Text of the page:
Balech (1958a: 82, pl. 2, figs 14–25), as antarcticum
Balech (1976: 29, fig. 18), Andreoli et al. (1995: 473, fig. 18)
Cells rounded to elliptical in side view, 28–65 µm long, 20–55 µm diameter. Epitheca very low and generally flat. Sulcal lists smooth; left sulcal list always narrow at the lower septal ray (R3); right sulcal list reduced. Cell surface covered with areolae and scattered pores; additional apical or antapical projections (excrescences) absent. Chloroplasts present.
Southern Ocean, south of Australia; Terra Nova Bay, Ross Sea (Andreoli et al., 1995); Southern Ocean, near South Georgia (Dodge & Priddle, 1987); Bellingshausen Sea (Balech, 1973); Weddell Sea, Antarctic Peninsula (Balech, 1973, 1975).
Dinophysis is a distinctive genus with up to ten representatives in the Southern Ocean. While diversity is lower than in many other marine environments, occasionally species of Dinophysis have been observed to dominate Southern Ocean dinoflagellate floras (Dodge & Priddle, 1987).The genus is characterised by a small rounded to flat epitheca and a much larger, rounded to elliptical hypotheca. The cingulum is well defined and bordered by prominent lists. Lists are also associated with the sulcus which, because of the lenticular shape of the cell, are usually located on the side.Many authors consider Phalacroma to be synonymous with Dinophysis (e.g. Tai & Skogsberg, 1934; Abé, 1967). The genera overlap in many aspects of their morphology, but can be separated the distinctive, funnel-shaped, anterior cingular list of Dinophysis. Other features, such as the development and direction of cingular lists in combination with the height and shape of the epitheca, also help to distinguish the genera. Members of the genus Dinophysis are specialised predators, and Hansen (1991) observed D. rotundata Clap. & J.Lachm. (= Phalacroma rotundatum ) and D. hastata Stein ingesting the prostomatid ciliate Tiarina fusus< /EM> (Clap. & J.Lachm.) Bergh.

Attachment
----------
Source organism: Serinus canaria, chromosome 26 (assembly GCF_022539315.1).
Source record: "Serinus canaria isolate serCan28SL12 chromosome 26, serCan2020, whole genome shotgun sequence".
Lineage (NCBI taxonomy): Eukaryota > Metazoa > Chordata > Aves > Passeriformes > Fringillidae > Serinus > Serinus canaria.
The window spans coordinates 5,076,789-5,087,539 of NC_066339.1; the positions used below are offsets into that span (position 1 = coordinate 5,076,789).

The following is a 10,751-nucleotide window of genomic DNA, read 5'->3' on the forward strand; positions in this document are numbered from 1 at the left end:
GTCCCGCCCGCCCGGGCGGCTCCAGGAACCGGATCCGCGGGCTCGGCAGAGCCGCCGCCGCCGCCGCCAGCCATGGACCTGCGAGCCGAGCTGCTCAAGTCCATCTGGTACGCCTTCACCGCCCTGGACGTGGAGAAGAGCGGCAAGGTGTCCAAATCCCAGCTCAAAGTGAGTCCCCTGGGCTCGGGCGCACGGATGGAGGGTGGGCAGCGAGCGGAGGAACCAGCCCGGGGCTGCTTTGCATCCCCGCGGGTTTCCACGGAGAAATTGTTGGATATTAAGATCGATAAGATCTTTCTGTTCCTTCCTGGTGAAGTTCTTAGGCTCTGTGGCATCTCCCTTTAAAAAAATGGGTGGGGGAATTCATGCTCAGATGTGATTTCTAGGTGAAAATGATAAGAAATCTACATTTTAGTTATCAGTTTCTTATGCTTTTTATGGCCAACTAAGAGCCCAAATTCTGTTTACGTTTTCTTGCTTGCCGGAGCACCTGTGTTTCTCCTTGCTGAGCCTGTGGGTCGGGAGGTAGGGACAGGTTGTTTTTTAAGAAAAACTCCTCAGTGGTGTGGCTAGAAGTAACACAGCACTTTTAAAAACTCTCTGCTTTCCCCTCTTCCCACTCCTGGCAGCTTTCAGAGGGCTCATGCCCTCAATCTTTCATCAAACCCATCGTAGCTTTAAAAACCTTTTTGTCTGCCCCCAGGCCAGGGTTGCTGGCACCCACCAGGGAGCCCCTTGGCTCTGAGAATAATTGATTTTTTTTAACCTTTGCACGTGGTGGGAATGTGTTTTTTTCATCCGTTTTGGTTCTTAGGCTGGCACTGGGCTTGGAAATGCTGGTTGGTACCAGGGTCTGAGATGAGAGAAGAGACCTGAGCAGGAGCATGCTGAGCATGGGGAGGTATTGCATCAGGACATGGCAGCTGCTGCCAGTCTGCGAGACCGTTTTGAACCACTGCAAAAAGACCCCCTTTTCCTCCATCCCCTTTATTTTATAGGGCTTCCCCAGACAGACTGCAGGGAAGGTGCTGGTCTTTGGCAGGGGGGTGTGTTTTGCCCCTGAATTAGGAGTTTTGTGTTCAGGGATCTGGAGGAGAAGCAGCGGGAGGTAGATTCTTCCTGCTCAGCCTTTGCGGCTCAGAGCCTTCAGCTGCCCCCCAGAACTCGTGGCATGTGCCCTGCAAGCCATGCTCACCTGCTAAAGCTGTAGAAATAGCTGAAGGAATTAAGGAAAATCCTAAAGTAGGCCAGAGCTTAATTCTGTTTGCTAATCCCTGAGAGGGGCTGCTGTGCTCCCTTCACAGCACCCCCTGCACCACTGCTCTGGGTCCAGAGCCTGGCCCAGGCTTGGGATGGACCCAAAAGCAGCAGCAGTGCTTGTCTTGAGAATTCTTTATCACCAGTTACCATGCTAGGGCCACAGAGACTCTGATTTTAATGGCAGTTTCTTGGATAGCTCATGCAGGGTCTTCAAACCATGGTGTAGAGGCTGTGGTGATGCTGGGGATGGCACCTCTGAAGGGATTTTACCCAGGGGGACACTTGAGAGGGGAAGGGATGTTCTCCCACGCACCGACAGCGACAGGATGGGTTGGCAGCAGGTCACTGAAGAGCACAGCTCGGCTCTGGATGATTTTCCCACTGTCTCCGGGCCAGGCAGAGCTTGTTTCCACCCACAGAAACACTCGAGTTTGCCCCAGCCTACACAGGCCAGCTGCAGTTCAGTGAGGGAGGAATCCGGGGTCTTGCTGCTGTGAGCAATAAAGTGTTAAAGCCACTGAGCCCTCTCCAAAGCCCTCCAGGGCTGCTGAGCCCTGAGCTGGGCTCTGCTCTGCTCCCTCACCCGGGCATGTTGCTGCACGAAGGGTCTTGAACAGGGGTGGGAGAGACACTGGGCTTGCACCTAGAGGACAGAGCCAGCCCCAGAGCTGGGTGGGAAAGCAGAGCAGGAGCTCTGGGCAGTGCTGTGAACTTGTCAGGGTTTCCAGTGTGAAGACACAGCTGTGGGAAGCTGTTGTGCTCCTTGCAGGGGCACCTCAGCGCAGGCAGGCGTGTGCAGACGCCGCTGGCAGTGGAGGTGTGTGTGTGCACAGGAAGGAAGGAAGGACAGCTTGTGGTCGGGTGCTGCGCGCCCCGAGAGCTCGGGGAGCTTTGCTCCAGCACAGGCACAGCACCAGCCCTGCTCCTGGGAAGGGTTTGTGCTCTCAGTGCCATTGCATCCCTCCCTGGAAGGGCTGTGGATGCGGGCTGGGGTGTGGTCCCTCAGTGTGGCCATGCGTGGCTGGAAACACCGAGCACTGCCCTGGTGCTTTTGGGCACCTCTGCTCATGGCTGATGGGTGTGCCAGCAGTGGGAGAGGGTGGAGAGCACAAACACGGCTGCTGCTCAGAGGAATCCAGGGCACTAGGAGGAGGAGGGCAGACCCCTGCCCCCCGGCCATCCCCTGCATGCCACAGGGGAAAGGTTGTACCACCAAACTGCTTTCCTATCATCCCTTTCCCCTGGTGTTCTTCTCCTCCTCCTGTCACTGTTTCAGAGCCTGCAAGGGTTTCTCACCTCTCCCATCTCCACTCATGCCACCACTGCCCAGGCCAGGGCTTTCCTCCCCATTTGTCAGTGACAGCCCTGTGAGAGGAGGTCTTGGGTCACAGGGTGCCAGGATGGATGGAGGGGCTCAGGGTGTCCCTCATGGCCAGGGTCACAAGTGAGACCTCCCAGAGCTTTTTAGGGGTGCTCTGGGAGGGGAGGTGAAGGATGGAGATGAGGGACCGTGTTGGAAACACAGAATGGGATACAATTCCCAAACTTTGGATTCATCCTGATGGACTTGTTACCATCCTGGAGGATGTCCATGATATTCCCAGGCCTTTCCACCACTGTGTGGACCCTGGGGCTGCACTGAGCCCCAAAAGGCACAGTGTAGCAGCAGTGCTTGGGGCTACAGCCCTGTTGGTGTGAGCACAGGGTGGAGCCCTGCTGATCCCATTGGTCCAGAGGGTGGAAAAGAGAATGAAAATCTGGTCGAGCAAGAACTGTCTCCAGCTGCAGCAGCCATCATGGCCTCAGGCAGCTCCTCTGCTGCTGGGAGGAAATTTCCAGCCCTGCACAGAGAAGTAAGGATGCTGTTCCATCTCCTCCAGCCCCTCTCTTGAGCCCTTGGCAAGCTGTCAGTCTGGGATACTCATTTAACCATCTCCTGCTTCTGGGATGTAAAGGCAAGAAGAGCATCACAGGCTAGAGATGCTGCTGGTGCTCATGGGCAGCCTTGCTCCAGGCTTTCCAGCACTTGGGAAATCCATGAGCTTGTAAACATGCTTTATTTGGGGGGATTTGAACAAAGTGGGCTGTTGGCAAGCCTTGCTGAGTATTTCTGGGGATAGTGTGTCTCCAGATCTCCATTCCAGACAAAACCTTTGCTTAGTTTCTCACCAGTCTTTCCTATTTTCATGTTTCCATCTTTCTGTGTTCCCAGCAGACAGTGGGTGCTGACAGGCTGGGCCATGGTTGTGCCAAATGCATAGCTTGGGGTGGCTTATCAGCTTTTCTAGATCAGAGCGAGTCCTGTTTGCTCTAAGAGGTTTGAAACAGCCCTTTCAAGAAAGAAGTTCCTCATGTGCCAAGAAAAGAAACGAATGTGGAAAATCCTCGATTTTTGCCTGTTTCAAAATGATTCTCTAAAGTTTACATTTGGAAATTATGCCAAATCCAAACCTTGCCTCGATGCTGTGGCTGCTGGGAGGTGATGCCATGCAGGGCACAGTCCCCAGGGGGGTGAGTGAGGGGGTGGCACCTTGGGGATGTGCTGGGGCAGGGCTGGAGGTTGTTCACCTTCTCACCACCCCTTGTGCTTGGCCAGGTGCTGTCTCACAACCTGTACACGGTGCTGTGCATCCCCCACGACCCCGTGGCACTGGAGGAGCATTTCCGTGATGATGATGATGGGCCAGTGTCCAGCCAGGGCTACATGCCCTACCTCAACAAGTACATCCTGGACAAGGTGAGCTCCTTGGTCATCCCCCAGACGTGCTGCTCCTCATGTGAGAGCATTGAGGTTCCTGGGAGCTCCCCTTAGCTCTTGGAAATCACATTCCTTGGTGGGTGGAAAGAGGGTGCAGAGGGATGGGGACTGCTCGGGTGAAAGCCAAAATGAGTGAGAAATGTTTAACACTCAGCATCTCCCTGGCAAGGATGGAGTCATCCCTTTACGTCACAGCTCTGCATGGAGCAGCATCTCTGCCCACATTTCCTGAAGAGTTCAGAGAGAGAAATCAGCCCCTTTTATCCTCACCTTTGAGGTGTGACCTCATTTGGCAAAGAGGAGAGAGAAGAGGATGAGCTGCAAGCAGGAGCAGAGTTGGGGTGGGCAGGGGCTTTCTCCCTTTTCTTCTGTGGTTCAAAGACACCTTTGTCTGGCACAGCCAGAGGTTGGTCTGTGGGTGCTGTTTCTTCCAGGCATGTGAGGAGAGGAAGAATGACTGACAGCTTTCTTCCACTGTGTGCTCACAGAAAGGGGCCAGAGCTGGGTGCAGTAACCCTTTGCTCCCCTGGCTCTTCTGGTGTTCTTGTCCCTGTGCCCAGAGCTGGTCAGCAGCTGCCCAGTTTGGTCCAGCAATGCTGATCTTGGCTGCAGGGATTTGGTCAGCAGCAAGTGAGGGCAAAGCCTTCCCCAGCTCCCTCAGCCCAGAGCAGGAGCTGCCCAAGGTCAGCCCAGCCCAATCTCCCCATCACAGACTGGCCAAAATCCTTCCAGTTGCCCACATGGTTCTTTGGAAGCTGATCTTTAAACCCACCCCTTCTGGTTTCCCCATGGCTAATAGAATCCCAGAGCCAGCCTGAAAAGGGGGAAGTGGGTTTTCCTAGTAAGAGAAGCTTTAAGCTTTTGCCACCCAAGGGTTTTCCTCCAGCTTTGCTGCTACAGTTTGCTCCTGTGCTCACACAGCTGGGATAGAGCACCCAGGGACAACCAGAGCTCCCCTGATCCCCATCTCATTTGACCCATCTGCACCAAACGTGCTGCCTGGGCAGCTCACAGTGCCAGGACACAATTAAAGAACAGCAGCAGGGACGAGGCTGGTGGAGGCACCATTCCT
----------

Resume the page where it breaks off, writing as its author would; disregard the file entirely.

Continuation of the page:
Dinophysis antarctica can be distinguished from most other Antarctic species by its flat epitheca and lack of excrescences. The otherwise similar D. punctata is much smaller, while D. meteori is almost rectangular in shape. This species has been observed only infrequently in eastern Antarctica, some specimens being somewhat smaller than previously reported.